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Place your bets: March Madness and the growth of sports gambling



March Madness is here, which means passion, school pride, and now, more than ever, a crazy amount of sports betting.

An estimated 47 million Americans will place bets on March Madness this year, according to the American Gaming Association, with a lot of it happening in Las Vegas, which is where correspondent Luke Burbank found Nard Lamar making some wagers of his own.

"I've done a few bets," Lamar said. "St. Louis is a pretty good bet and the Lakers."

Even in the midst of a pandemic, Lamar and others were lined up to play their hunches at the Circa Casino Sportsbook.

Burbank asked, "How often do you sports bet?"

"About five to seven days a week," he replied.

"How do you do usually?"

"Pretty good."

You could say sports betting itself is doing pretty good, too. "Take a look around these casinos, okay? They ain't getting any smaller," said Brent Musburger. If sports betting in the U.S. has a Pope, it's probably the legendary sportscaster.

Musburger is a lifelong sports gambler himself. He even popularized the term "March Madness" back when he was covering it for CBS. "I tell, especially youngsters, I tell 'em, 'You know, be careful. Because it's not as easy as you think it is, okay?'"

Burbank asked, "I mean, people may not realize this, but, you know, that office pool at work, that's effectively sports betting, right?"

"Absolutely," Musburger said. "Everybody, everybody in March fills out a bracket. You just gotta do it. People were always taking a chance with their brackets, okay? Everybody likes to take a chance."

In 2017 Musburger rolled the dice himself when he left his lucrative sportscasting job to work for his nephew's sports-gambling TV network VSiN, which broadcasts 24 hours a day from (you guessed it) the floor of a Las Vegas casino.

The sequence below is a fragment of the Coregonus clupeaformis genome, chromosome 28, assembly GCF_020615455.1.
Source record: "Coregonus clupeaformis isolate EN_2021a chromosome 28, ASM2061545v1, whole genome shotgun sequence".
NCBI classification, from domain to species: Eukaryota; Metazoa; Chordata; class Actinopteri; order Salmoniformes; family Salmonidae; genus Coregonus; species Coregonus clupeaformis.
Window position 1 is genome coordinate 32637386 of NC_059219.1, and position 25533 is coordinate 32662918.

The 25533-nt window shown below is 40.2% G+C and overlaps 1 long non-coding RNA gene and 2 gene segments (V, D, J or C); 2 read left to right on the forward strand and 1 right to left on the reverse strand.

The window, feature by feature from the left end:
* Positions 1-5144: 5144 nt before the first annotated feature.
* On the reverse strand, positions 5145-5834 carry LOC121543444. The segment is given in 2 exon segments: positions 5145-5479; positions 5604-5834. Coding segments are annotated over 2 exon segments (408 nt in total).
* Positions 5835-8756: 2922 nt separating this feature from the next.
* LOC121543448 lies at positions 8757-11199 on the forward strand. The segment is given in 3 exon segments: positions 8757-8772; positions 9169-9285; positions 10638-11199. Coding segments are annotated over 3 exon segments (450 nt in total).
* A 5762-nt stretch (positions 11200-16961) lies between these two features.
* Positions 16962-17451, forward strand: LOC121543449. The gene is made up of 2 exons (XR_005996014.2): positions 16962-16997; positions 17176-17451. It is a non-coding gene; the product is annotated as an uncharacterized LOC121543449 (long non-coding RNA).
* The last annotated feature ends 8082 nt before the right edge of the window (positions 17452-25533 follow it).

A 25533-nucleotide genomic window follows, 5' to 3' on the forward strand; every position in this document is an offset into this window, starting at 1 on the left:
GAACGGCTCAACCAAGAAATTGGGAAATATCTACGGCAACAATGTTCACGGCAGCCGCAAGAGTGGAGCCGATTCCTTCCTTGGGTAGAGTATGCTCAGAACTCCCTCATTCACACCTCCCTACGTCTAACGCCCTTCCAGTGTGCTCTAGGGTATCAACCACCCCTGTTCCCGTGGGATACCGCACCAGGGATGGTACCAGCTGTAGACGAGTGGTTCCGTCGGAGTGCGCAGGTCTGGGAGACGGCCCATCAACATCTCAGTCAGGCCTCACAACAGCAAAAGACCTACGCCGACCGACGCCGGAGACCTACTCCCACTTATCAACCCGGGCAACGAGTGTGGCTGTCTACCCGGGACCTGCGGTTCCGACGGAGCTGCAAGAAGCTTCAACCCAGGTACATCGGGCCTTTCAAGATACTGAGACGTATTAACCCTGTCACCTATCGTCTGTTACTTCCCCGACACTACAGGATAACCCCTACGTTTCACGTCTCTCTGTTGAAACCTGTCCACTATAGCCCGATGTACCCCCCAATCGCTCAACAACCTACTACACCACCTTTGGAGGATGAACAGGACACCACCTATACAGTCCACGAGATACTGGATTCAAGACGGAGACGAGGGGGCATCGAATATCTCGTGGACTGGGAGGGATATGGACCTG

VSiN wants to be the CNBC of sports gambling, which they see as a growing market, thanks to a 2018 Supreme Court decision that made sports betting legal for any state that wants it.

After the Supreme Court ruling, a rush to cash in on sports betting

And why would a state want to do that? In Colorado, taxes from sports gambling are projected to generate millions in revenue for water projects.

"Anything helps," laughed Russ Sands, who is with the Colorado Water Conservation Board. "And we are really seeing, especially now in these times, that, you know, the budget is being stretched."

Sands said Colorado already has so-called "sin taxes" on things like alcohol and marijuana. so why not legal sports betting?

Burbank said, "You drive past a sports bar, the sports bar is full of people screaming, and in some ways that event, if some of those people have money down. that event is also helping you take care of the water in Colorado?"

"Absolutely," Sands replied. "Wherever that bar is sitting, it's probably sitting next to a stream. And that water needs to be protected. And if we can build better projects together, it makes Colorado stronger."

Other states have joined in, too. As of today, 20 states and Washington, D.C., have some form of legal sports betting up and running.

And what about the people who see betting on sports as immoral or tawdry? Musburger replied, "Listen when the country was founded, they took a chance. I mean, they came across the ocean. They didn't know what the hell was at the other end. It was founded by speculators. It was founded by guys who gambled with their family's life!"

Inspired, Burbank decided to try his luck as well, with some guidance from frequent sports bettor Nard Lamar. His pro tip for March madness? "If you got $2,000 on Baylor and $2,000 on Gonzaga, $2,000 on Baylor's gonna get you $7,000, I guarantee."

"Wow!" said Burbank. "Do you have $2,000 I can borrow?"

Our correspondent ended up at a lower price point (placing some $5 bets), and is being careful to temper his expectations, because of one final piece of advice from The Legend, Musburger, himself: "If you really need the money, stick with the stock market, okay? But if you've got expendable cash, and you want to enjoy yourself, then go ahead and bet sports. But if you think you're gonna be the guy who's gonna make this multi-million-dollar fortune, forget about it. It's not gonna happen." 

Source:-https://www.cbsnews.com/news/march-madness-ncaa-basketball-tournament-and-the-growth-of-sports-gambling/

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